June 29, 2022
In the wake of a worldwide pandemic, the Chicago Department of Public Health (CDPH) partnered with SWOP. SWOP enlisted the help of the leaders in the community and using CDPH funding, hired Contact Tracers and Public Health Ambassadors (PHA). SWOP’s goal is to provide much needed assistance as well as relief in these trying times. What started off as an effort to inform individuals and their families about the possibility of having been exposed to Covid grew to be a network of people discussing safety precautions, letting the community know about places they could get tested or get vaccinated and understanding the worries of those who were hesitant to receive the vaccine. To that end, PHAs set out to the streets, reaching out to their community members, and offering resources to assist them while also clearing up misinformation surrounding the virus and the vaccine.
One example of the work that the PHAs have done is the time that they dedicated to staffing vaccination sites. In this setting they assisted with registration, sanitization, and guidance on what was to occur before people received their vaccines. Canvassing in the form of door knocking and creating pop-up areas where they could distribute information and resources was another key strategy PHAs used in reaching the community. They were also tasked with spreading awareness at events while practicing proper safety procedures and signing up those who were interested in at-home vaccinations.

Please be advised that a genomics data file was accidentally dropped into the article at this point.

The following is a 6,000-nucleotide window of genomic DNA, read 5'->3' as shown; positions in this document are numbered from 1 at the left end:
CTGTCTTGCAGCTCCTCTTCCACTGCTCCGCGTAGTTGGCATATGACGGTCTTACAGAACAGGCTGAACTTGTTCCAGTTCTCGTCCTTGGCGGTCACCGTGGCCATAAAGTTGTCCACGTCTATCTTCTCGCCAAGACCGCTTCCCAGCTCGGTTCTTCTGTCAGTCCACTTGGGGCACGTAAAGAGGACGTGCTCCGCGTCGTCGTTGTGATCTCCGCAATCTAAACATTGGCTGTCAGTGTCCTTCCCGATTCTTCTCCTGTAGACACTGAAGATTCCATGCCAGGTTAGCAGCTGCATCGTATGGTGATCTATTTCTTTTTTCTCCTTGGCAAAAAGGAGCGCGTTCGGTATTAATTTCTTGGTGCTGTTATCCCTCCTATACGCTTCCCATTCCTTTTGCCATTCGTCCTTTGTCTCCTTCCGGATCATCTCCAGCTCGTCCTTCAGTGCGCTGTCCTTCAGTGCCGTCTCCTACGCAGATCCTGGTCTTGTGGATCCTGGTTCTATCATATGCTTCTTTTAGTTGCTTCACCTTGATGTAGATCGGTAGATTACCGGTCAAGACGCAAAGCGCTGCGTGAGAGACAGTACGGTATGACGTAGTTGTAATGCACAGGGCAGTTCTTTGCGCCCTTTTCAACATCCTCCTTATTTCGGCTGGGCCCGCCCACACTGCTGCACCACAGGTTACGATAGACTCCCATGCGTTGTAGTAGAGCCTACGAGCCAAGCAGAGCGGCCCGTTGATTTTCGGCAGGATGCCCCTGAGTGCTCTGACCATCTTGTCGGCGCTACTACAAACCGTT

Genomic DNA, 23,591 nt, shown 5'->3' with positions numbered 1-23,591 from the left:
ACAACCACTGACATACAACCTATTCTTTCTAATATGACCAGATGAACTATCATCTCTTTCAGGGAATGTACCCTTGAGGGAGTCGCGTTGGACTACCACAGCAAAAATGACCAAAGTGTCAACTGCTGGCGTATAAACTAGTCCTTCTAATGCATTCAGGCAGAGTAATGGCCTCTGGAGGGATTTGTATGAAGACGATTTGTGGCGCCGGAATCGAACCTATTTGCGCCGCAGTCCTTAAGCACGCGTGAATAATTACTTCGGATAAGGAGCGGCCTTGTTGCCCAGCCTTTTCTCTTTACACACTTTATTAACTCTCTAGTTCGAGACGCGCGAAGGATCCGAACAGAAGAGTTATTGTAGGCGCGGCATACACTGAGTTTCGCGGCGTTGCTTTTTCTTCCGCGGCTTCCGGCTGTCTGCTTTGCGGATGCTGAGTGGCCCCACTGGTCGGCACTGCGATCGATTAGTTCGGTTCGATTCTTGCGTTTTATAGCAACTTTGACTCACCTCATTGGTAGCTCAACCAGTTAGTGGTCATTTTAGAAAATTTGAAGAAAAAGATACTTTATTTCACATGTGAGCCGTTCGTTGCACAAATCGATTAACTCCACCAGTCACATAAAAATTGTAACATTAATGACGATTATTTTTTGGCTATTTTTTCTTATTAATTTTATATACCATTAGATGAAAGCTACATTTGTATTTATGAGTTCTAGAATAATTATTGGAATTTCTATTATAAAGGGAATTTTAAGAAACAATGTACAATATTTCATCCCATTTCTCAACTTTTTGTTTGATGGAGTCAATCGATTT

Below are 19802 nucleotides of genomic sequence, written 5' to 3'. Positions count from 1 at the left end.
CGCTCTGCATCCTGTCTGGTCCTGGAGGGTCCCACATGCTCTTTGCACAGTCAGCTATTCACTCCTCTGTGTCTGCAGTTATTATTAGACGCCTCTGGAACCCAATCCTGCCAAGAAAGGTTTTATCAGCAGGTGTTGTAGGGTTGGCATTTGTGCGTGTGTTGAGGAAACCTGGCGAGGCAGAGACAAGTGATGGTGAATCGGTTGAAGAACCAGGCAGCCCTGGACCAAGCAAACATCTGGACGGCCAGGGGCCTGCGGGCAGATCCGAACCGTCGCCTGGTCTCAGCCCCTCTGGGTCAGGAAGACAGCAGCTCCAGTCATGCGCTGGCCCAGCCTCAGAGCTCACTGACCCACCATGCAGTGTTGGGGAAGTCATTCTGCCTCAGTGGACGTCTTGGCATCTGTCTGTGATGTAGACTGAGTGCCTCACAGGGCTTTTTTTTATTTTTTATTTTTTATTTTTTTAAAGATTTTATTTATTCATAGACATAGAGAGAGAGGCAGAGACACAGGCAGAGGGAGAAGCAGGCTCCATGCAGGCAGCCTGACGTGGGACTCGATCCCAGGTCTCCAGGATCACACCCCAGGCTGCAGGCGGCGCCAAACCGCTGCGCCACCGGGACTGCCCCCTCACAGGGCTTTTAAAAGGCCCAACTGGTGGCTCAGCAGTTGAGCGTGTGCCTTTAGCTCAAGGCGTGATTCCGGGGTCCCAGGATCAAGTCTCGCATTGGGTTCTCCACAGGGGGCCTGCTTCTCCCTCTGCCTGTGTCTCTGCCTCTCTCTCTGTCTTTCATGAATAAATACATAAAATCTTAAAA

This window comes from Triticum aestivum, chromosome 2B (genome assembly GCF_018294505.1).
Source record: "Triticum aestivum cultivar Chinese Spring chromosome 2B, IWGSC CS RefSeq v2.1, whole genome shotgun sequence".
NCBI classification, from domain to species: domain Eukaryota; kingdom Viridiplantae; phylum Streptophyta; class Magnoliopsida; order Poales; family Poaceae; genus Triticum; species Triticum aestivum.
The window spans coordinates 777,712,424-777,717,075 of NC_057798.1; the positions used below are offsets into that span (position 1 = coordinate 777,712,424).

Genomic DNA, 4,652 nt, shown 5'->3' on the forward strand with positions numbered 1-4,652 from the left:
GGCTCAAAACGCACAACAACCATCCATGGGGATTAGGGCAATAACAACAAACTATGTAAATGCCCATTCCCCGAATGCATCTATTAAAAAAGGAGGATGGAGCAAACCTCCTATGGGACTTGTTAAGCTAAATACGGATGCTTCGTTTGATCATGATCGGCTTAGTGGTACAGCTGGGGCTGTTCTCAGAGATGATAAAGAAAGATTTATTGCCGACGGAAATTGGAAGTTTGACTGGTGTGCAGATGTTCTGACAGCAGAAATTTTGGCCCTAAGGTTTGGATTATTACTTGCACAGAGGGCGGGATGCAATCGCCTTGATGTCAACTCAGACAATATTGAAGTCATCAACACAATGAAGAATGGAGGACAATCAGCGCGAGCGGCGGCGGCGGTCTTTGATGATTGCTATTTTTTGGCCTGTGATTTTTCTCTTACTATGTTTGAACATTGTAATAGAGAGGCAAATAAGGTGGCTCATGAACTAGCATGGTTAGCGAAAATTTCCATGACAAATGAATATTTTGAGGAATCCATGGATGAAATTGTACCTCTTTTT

SWOP’s PHAs have been given opportunities to learn and grow in their positions, receiving training and earning certificates in a variety of fields. This includes certificates in digital literacy courses, data security, and contact tracing. They have even received college credits for these trainings.
Public Health Ambassadors still play a key role in lowering the overall number of cases of COVID-19 as well as letting leaders in the community know that there's still someone out there doing what they can to provide food for those who need it; assistance to people who are at risk of losing their homes due to COVID; and, PPE, testing kits, and information on locations where testing is still available.
SWOP PHAs were found in public spaces such as libraries, park districts and even staffing agencies so that they may reach as many community members as possible. The Public Health Ambassadors’ flexibility in their work has shown that to them, this is more than just a job. It is a way to keep their family, friends, and community safe and begin moving toward a state of normalcy once again.